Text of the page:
In literature, poetic justice refers to an outcome in which evil characters are punished and virtuous characters are rewarded. Poetic justice comes from the belief that works of literature should uphold morals and provide a guide to how and why one should uphold moral behaviors.
What is Poetic Justice?
Poetic justice represents an idealized form of justice in which good deeds are rewarded and bad behavior is punished. Twists of fate usually provide the episode of poetic justice towards the end of the story.
This is generally seen when a character has proven himself to be beyond hope and in a dramatic twist, he will be punished in a manner that matches his crimes. Furthermore, any characters whom he has wronged will be rewarded for upholding moral character.
In Disney’s The Little Mermaid, poetic justice is seen when the evil witch character, Ursula, is killed as punishment for trying to appoint herself ruler of the entire ocean through the use of trickery and manipulation. Ariel is rewarded with her voice and getting to keep her legs so that she can marry Prince Erik.
Modern Examples of Poetic Justice
In the third book of the Hunger Games series, Mockingjay, by Suzanne Collins, poetic justice is seen when the evil President Snow, ruler of the dictatorship that has established the cruel Hunger Games sport, is executed by his own citizens. His usurper, Coin, is also executed to prevent the chain of oppressive dictatorships from continuing to spread. The main character of the series, Katniss, is then able to live a peaceful life with her partner and love interest, Peeta.
The Help, by Kathryn Stockett, takes place in the early 1960s United States during the Civil Rights movement. Poetic justice combines with humor when an African American housemaid is unjustly fired from her job. In order to get revenge, she bakes a “chocolate” cake for her ex-employer who then eats it and winds up humiliated. The poetic justice lays in the reversal of a racialized power dynamic.
The Function of Poetic Justice
The purpose of poetic justice is to uphold moral standards that come from societal beliefs. When poetic justice occurs, the belief that good always triumphs over evil is upheld. This reinforces the moral lessons that most of us are taught from childhood.
Readers almost always identify with the good characters of a story and so poetic justice also serves to help readers feel emotionally connected to them. Naturally, sympathetic readers will feel for characters who suffer at the hand of evil and also celebrate when they finally triumph over their oppressors.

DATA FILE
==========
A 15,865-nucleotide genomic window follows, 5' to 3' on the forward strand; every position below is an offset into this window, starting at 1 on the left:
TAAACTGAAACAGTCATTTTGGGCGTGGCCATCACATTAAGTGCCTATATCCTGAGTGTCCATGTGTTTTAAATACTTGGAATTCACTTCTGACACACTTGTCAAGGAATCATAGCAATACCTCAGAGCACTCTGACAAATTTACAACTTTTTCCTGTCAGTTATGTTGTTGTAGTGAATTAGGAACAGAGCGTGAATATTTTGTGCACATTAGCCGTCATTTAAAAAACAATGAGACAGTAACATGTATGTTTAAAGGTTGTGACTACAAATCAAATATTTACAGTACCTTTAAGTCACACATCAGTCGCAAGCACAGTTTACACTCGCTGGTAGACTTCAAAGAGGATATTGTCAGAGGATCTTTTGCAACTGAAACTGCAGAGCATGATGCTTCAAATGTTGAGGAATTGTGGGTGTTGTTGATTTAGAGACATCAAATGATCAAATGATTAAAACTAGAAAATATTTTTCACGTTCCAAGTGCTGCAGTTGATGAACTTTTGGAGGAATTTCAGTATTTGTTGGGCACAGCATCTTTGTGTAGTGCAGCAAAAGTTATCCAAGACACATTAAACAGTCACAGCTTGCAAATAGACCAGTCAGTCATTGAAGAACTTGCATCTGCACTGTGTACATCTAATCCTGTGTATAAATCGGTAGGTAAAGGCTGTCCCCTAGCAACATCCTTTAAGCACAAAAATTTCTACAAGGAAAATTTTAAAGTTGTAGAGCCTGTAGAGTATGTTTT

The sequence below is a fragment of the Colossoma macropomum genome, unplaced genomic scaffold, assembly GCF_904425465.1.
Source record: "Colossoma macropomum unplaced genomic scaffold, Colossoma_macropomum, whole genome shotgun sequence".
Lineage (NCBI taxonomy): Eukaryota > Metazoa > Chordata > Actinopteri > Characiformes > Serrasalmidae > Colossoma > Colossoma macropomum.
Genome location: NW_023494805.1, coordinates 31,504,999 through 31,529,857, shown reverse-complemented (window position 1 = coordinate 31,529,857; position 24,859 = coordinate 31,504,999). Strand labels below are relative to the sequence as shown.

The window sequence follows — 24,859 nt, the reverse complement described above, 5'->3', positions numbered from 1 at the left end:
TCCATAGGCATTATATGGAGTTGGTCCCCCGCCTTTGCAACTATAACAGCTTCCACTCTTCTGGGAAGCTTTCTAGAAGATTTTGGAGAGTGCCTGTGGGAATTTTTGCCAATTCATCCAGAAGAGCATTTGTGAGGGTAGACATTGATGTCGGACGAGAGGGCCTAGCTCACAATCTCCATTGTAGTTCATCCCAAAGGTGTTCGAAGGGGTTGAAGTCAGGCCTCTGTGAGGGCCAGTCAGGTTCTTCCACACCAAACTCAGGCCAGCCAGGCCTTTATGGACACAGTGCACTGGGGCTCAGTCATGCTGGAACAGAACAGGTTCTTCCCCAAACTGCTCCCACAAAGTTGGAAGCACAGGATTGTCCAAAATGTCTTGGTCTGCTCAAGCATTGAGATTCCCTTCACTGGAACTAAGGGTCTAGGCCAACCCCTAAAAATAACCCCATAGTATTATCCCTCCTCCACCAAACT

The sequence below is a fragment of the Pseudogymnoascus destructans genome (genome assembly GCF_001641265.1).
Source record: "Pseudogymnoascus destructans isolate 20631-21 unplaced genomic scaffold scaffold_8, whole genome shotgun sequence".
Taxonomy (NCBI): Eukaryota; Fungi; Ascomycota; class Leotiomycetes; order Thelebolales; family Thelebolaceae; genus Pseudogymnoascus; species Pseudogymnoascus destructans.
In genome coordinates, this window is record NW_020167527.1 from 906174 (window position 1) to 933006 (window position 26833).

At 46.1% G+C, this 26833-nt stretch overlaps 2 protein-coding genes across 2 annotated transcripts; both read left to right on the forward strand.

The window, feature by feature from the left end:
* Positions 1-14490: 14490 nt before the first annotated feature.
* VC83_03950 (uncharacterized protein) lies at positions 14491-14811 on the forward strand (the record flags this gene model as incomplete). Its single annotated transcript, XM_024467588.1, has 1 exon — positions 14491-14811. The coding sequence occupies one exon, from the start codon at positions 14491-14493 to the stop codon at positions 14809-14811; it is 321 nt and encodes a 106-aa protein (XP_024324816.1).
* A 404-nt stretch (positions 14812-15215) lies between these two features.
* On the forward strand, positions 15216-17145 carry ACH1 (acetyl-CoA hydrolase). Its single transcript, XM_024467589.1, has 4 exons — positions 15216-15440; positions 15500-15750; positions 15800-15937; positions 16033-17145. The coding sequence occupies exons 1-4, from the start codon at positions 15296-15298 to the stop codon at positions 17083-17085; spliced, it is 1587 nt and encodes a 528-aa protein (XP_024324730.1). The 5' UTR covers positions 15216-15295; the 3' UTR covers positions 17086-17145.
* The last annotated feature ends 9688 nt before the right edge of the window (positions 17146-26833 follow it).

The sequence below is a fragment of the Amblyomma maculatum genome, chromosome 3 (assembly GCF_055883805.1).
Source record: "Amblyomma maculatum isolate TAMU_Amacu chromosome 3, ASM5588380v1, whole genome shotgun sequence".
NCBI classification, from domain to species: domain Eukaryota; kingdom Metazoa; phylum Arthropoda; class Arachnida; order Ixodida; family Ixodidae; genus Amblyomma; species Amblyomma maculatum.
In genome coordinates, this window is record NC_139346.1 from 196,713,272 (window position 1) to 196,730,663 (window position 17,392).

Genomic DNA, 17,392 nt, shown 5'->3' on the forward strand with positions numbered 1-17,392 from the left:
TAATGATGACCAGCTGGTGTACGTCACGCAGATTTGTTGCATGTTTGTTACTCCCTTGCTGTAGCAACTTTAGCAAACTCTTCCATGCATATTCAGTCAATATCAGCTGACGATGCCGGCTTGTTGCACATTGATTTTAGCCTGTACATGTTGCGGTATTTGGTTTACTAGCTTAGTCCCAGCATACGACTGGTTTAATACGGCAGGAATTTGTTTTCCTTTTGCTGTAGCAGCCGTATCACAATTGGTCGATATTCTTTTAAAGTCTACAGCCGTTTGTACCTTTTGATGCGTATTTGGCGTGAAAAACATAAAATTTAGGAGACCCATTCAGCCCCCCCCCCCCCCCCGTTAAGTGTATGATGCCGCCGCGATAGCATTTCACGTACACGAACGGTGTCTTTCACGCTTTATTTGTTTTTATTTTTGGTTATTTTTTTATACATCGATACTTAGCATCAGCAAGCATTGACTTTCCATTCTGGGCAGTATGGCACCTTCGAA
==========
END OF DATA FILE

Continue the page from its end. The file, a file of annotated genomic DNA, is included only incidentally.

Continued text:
Poetic justice provides a satisfying resolve to audiences who connect with good characters. A feeling of completion and satisfaction naturally results after bad characters are punished and good characters are rewarded.
How Poetic Justice is Used in Literature
The character of Mr. Bumble in Charles Dickens’ Oliver Twist sees the effects of poetic justice due to his mistreatment of orphans. Mr. Bumble was a beadle (church official) in the town where Oliver was born. Mr. Bumble was in charge of the orphanage among other things and was cruel and sadistic to the children. When Mr. Bumble marries for money, his fate takes a turn for the worse when his wife begins to beat and humiliate him just as he did to the children of the orphanage. Both he and his wife wind up poor, working for pennies.
Oedipus Rex, by Sophocles, contains one of the most famous examples of poetic justice. Oedipus defies the gods in trying to escape his fate and is tries to escape to the kingdom of Thebes. He winds up in a fight with the king and marries the queen. Turns out, the man he killed was his father and the woman he married was his mother. Poetic justice is served because he tried to defy his predetermined fate and had to suffer a punishment for going against/angering the gods.
Recap: What is Poetic Justice in Literature?
Many believe that works of literature have a responsibility to uphold moral codes in providing lessons from which the audiences can learn. As a result, poetic justice is a popular literary device used to demonstrate the ever-present idea that good wins over evil and that good people will be rewarded, and bad people will be punished.
In Edgar Allan Poe’s “The Tell-Tale Heart,” the narrator murders the old man he lives with because of the old man’s creepy eye. The narrator buries him under the floor of his room but continues to hear the beating of the old man’s heart. Eventually, he is driven completely mad and confesses to his crime. Although no character is directly rewarded in this case, the overall sense is that justice will come to all who do bad deeds.